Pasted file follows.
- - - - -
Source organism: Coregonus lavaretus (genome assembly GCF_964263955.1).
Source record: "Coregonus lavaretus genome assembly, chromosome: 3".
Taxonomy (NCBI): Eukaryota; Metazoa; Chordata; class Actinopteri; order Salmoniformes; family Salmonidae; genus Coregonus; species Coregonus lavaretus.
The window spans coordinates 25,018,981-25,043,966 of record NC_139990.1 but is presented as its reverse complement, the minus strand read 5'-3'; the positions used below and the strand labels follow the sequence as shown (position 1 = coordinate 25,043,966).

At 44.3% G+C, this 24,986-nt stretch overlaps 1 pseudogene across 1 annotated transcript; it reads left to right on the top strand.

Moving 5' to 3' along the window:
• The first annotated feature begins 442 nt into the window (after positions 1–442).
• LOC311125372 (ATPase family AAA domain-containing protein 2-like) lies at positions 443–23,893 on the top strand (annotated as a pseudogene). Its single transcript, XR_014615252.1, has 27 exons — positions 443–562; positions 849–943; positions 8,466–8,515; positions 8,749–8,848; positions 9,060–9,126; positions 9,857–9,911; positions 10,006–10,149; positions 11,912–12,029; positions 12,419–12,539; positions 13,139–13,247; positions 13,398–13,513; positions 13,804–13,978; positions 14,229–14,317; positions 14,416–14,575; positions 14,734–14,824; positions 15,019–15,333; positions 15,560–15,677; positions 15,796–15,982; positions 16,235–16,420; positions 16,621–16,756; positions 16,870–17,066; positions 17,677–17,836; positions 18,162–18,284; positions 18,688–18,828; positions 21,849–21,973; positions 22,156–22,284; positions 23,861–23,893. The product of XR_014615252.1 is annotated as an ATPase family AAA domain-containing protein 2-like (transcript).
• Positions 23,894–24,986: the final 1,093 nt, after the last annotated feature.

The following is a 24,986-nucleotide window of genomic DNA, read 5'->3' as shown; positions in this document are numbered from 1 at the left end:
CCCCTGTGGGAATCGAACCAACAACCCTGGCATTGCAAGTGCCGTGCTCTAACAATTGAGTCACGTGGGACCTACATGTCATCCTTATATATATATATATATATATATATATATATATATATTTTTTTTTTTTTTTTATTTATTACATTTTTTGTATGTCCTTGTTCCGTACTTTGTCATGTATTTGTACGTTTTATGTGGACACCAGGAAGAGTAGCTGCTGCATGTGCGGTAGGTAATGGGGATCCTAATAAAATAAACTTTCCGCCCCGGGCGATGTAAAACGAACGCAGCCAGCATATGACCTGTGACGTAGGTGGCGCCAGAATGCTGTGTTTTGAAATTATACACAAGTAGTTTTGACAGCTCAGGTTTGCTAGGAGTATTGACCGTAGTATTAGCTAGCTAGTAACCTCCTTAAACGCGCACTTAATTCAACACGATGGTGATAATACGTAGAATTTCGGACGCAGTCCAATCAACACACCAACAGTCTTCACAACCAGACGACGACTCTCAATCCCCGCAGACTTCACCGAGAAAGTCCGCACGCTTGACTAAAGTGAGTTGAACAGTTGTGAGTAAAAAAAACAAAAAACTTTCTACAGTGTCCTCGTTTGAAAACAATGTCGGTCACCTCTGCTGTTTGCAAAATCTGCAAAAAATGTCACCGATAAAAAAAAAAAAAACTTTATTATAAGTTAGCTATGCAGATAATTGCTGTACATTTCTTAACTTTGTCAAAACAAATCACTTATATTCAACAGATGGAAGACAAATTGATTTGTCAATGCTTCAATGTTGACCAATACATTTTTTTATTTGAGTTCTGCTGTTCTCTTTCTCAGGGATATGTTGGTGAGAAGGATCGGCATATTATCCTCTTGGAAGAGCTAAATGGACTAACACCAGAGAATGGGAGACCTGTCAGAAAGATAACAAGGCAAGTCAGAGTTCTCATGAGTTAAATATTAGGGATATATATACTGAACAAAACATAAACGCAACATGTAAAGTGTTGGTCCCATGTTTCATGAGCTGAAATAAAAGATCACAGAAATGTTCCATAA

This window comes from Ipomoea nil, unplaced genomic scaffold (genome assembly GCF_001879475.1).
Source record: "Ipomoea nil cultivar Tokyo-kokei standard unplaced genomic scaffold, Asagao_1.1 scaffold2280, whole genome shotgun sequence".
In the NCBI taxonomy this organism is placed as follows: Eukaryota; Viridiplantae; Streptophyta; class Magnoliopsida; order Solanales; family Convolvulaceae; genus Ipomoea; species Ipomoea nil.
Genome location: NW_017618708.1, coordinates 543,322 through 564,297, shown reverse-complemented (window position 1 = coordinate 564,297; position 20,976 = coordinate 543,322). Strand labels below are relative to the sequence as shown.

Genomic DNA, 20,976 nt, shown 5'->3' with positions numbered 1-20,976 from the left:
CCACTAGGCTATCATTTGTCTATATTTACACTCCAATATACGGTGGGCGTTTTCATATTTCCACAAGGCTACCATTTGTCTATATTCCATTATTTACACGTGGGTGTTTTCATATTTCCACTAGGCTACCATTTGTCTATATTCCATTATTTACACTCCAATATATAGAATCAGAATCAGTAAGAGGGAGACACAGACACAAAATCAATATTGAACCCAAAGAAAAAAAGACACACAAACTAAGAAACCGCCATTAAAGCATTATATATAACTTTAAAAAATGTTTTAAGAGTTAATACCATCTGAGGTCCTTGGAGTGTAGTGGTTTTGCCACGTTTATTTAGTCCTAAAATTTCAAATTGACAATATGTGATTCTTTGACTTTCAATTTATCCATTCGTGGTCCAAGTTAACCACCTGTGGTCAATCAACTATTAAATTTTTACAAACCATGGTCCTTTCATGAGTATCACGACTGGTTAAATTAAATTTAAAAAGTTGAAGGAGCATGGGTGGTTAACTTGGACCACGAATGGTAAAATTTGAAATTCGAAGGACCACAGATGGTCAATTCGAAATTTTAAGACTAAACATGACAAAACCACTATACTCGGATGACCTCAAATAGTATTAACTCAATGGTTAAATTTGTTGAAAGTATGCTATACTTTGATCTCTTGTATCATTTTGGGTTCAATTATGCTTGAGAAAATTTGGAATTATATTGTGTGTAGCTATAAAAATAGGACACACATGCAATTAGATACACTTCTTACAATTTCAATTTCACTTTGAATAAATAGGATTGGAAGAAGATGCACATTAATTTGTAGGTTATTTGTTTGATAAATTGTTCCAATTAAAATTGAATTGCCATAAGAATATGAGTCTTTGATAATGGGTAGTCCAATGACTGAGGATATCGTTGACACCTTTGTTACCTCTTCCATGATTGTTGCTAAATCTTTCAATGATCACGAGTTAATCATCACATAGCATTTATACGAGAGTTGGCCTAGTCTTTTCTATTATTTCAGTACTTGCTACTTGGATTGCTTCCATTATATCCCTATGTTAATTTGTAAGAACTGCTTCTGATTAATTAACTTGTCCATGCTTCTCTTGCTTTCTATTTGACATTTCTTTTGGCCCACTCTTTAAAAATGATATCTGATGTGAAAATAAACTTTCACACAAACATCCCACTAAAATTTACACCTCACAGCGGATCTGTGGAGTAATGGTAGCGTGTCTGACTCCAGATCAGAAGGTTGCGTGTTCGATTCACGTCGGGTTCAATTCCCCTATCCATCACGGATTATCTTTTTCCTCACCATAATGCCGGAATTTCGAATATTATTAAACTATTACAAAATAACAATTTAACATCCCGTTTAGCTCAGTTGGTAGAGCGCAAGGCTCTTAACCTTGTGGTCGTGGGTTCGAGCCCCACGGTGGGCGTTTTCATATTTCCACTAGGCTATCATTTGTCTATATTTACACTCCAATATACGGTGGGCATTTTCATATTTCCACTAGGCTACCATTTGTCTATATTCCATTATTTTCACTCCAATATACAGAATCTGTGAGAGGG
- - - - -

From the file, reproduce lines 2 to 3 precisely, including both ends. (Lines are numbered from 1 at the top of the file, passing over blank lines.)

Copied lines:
Source record: "Coregonus lavaretus genome assembly, chromosome: 3".
Taxonomy (NCBI): Eukaryota; Metazoa; Chordata; class Actinopteri; order Salmoniformes; family Salmonidae; genus Coregonus; species Coregonus lavaretus.